Let's say we are building Nd:YAG laser. It is optically pumped by some linear xenon flash lamps, it absorbs light around 750nm and 800nm, and emitted light is at 1064nm.

The question is why doesn't 1064nm emission from the flash lamps interfere with laser operation?

Why doesn't 1064nm photons emitted in the Nd:YAG at 'wrong' directions (not coaxially to the resonator path) and reflected back and forth from the cylindrical/oval reflector (for the flashlights) interfere with the laser emission?

As far as I see it, both these factors should consume precious atoms in excited state, and probably require some 1064nm filter around the Nd:YAG rod...

  • $\begingroup$ Are you talking about a CW Laser or a Pulsed Laser? $\endgroup$ Sep 3, 2012 at 14:57
  • $\begingroup$ @AntillarMaximus I am interested in these effects in both CW & pulsed lasers. But this specific example is pulsed. $\endgroup$ Sep 3, 2012 at 15:50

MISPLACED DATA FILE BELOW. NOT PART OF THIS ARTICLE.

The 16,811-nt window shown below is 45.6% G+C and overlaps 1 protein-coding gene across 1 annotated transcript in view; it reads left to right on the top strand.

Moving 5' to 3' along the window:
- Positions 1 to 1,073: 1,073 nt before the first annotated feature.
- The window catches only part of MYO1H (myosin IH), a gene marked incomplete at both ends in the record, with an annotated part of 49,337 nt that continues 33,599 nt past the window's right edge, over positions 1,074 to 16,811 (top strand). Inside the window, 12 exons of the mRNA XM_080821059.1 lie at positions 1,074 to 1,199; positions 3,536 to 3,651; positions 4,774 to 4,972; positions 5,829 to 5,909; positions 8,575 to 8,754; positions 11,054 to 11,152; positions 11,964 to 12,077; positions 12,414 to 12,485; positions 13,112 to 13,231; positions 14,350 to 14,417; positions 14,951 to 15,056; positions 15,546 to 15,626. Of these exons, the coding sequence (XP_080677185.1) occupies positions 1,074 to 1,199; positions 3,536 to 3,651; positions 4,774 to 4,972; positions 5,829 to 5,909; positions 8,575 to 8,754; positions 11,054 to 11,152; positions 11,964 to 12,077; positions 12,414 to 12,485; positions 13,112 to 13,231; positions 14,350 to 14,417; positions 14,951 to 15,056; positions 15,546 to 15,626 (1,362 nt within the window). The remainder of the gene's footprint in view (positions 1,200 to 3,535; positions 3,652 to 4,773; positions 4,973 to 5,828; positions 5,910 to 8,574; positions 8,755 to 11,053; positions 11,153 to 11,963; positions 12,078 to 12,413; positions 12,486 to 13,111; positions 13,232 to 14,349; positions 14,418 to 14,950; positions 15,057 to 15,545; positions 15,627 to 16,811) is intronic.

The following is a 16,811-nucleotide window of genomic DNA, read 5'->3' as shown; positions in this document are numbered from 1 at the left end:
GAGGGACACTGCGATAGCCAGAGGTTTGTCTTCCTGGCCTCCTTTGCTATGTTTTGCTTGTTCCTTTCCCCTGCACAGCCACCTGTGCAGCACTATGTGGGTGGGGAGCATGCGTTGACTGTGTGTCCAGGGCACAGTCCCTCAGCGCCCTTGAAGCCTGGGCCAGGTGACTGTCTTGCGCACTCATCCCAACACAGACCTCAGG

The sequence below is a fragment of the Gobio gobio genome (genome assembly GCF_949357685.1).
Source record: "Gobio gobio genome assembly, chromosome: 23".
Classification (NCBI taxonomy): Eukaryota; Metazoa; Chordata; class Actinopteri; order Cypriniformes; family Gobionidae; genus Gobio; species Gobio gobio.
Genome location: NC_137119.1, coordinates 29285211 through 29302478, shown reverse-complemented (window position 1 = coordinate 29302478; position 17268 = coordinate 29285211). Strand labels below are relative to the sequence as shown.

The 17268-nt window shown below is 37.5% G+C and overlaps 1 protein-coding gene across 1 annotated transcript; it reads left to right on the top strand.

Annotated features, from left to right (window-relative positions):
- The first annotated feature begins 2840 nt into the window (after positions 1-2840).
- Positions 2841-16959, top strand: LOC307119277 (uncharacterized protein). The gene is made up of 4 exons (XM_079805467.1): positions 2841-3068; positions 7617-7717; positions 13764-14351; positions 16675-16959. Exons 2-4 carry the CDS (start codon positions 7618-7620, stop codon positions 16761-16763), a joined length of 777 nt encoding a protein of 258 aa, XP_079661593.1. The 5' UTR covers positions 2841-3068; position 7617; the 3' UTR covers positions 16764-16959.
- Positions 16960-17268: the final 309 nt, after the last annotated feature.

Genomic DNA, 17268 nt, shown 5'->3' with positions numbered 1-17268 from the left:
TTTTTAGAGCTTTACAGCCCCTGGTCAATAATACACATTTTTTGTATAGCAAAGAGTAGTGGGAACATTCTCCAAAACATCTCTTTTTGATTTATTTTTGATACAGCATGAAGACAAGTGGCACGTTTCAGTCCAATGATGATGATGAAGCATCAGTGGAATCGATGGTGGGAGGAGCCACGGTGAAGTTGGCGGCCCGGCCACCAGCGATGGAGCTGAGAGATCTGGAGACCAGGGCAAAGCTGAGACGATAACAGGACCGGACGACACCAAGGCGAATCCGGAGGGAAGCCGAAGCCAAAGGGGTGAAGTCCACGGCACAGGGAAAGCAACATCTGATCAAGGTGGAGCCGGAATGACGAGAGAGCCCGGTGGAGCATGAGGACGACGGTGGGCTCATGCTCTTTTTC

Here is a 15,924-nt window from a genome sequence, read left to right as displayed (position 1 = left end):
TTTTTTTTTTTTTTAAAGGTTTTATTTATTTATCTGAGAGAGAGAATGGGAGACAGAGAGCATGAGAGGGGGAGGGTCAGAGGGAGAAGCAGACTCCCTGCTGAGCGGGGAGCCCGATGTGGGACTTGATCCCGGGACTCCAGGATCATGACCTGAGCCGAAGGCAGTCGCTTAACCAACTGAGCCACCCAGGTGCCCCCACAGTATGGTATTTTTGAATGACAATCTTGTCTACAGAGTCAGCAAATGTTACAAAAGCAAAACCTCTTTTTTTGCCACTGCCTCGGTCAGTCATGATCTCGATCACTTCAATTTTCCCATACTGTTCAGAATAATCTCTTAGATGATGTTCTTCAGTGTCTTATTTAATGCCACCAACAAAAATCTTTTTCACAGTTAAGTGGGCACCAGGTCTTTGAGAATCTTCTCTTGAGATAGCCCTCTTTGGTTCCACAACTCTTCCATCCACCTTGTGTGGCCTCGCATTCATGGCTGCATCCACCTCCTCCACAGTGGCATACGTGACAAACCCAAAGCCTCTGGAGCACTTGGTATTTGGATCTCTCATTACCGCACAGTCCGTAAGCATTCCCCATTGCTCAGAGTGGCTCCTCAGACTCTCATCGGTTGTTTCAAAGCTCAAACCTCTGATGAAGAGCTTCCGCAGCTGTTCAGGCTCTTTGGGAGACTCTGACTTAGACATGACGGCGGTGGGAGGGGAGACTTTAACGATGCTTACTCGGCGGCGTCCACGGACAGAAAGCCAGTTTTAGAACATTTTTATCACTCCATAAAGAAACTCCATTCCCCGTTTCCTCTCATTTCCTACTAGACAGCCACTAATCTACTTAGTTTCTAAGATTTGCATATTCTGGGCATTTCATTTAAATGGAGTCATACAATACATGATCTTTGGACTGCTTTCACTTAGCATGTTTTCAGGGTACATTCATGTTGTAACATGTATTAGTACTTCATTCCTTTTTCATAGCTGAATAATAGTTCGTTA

1 Answer 1


Good question.

Yes, every photon at the lasing wavelength will potentially eat some of the excited state population through stimulated emission - regardless of the photon's origin. This appears in the rate equations governing the excited state populations and photon number as loss factors.

I believe the key here is that the positive feedback due to the optical resonator will consume the excited state population faster than the random photons will, leaving essentially no gain for them to use.

Note that the Nd:YAG rod will always fluoresce some part of its energy in every direction as 1064nm photons. Having a filter to weed out any stray 1064 nm photons would theoretically lower the losses, but an absorptive filter will most likely only contribute to the amount of heat that needs to be taken away from the system, which in the case of a flash-lamp pumped Nd:YAG is already quite a lot. There is a good reason why diode pumping is more favorable than flash-lamp pumping!

Principles of Lasers by Orazio Svelto is in my opinion one of the best text books on lasers for additional information.


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